Neuroimaging research in Aberdeen promotes an interdisciplinary research environment including technical development, clinical and basic science expertise working with a number of brain imaging techniques to investigate all aspects of neurological and psychiatric disorders, from stratification and diagnosis to treatment planning and monitoring.
Neuroimaging research is primarily conducted with in the Aberdeen Biomedical Imaging Centre.
- Dementia & Neurodegeneration including normal ageing
- Psychiatric disorders such Schizophrenia, anxiety, autism
- Rheumatologic disorders such as Vasculitis, Lupus and Rheumatoid Arthritis
- Other disorders such as stroke and trauma, and exercise physiology
Techniques & Expertise (human and pre-clinical)
- Magnetic resonance imaging (MRI) uses magnetic fields and radio waves to produce high quality two- or three-dimensional images of brain structures without the use of ionizing radiation (X-rays) or radioactive tracers. Structural MRI allows the measurement of sub-clinical structural changes at the sub millimetre resolution.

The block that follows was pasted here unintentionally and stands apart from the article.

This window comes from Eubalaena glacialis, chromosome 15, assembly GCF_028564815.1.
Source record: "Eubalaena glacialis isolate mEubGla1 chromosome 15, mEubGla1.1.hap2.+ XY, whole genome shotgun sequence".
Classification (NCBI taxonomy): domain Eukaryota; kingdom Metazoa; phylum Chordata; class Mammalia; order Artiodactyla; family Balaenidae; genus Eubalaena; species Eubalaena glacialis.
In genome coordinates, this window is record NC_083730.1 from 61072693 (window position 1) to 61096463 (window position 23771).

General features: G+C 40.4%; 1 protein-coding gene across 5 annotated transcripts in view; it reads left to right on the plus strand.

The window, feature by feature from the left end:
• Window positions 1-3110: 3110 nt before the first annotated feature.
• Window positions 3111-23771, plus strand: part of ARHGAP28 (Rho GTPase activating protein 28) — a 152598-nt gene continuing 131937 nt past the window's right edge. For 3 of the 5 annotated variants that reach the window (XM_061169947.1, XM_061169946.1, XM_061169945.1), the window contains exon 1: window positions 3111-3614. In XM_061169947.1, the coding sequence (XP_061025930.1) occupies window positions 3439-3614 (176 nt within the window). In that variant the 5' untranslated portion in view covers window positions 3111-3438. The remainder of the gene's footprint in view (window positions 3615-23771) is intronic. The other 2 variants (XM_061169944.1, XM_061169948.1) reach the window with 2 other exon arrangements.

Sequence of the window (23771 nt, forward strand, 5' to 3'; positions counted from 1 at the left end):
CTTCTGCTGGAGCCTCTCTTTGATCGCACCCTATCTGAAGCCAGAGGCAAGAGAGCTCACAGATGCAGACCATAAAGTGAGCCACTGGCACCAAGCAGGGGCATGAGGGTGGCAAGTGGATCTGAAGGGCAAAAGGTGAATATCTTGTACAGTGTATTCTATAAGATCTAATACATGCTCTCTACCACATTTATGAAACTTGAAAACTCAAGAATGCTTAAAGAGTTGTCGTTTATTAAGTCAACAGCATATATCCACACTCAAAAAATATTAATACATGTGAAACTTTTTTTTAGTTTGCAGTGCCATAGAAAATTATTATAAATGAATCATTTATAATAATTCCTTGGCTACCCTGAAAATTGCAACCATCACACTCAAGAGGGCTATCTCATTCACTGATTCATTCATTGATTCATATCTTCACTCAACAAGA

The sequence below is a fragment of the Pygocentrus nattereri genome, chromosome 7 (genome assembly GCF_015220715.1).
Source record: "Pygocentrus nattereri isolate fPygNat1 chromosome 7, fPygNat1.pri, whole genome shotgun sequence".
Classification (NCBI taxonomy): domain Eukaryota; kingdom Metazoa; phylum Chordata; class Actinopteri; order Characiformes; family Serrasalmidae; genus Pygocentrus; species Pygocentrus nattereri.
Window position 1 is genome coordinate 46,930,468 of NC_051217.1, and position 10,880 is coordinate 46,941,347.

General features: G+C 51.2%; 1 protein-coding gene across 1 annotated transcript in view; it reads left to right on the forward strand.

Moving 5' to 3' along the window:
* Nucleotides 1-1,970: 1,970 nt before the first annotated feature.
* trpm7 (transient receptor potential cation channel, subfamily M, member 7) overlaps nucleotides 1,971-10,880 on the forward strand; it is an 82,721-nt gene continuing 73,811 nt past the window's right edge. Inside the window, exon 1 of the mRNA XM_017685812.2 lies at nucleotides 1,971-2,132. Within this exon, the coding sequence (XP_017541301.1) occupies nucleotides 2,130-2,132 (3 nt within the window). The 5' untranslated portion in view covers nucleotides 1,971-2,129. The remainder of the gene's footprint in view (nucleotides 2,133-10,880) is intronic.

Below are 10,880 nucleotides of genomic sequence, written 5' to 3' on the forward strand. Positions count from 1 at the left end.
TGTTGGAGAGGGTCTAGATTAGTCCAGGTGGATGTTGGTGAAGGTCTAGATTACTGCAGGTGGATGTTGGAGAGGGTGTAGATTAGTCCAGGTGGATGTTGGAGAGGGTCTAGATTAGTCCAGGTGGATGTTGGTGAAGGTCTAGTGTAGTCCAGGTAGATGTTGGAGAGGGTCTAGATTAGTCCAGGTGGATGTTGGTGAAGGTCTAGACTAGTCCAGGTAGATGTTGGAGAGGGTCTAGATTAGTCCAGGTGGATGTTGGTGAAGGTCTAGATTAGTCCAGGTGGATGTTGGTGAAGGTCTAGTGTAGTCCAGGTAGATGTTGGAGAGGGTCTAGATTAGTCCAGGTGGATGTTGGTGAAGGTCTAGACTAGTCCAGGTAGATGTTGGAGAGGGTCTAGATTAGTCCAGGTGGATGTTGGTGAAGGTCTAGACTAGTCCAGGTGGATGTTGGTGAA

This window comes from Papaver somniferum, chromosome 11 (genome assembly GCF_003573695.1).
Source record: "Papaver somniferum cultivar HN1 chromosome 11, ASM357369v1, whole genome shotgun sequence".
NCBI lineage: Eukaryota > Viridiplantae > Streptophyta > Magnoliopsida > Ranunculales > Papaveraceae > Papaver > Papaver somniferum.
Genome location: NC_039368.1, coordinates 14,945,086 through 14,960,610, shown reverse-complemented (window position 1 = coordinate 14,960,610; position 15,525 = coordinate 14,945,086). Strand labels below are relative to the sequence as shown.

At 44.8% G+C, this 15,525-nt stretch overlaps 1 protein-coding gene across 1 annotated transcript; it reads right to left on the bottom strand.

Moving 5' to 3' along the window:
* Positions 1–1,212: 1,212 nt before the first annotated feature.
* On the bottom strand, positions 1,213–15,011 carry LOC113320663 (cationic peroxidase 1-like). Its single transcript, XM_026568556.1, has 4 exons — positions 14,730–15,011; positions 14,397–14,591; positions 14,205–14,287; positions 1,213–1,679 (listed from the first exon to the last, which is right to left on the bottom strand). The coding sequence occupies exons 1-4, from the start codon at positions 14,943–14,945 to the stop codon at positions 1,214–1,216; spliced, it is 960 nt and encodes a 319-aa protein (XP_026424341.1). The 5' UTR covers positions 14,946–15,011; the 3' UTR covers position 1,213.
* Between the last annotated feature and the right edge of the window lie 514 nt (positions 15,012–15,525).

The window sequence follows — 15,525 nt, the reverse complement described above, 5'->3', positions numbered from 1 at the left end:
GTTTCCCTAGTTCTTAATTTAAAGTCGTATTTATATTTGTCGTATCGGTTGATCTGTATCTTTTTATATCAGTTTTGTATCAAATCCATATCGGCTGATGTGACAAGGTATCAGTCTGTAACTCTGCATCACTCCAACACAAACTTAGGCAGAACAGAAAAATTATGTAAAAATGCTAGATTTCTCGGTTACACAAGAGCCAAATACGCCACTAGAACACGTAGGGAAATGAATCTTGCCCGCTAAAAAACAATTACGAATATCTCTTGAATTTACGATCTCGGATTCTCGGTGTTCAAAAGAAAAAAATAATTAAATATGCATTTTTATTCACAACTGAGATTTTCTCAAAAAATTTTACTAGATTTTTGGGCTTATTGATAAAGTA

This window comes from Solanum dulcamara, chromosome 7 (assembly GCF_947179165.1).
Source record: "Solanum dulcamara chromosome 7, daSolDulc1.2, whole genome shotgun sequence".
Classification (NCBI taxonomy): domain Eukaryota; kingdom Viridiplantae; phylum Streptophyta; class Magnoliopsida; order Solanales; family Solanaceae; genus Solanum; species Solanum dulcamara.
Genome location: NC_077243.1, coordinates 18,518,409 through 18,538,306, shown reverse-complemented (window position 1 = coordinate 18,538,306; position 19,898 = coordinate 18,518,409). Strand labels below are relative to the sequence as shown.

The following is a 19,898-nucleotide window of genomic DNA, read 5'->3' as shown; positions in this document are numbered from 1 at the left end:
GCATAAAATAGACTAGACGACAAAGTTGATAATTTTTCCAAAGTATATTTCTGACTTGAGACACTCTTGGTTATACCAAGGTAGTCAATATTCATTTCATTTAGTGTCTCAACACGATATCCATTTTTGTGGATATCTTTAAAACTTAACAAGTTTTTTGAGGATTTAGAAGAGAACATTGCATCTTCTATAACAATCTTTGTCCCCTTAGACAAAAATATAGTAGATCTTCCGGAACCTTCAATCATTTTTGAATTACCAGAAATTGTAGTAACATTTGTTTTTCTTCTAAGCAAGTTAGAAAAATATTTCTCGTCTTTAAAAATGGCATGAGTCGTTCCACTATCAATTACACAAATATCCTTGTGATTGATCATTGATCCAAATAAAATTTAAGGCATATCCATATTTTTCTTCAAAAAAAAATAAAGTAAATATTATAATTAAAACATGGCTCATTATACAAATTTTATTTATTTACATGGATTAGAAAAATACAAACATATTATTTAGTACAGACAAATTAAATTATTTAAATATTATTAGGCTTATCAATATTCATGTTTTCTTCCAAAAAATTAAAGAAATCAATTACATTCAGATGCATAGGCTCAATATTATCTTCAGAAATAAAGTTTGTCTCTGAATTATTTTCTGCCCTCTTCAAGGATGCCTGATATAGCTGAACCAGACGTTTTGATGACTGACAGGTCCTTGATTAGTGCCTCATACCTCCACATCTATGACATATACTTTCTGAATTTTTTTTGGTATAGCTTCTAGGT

- Functional magnetic resonance imaging (fMRI) relies on the paramagnetic properties of oxygenated and deoxygenated haemoglobin to see images of changing blood flow in the brain associated with neural activity. This allows images to be generated that reflect which brain structures are activated (and how) during performance of different cognitive tasks or during a resting state.
- Positron emission tomography (PET) measures emissions from radioactively labelled metabolically active chemicals that have been injected into the bloodstream. The emission data are computer-processed to produce 2- or 3-dimensional images of the distribution of the chemicals throughout the brain.
- Electroencephalography (EEG) is the recording of electrical activity along the scalp. EEG measures voltage fluctuations resulting from ionic current flows within the neurons of the brain.
- Computed tomography (CT) or Computed Axial Tomography (CAT) scanning uses a series of x-rays of the head taken from many different directions. This is primarily used with PET images to aid anatomical location and analysis.
- Advanced imaging techniques such as Fast-Field Cycling (FFC) and Proton Electron Double Resonance Imaging (PEDRI)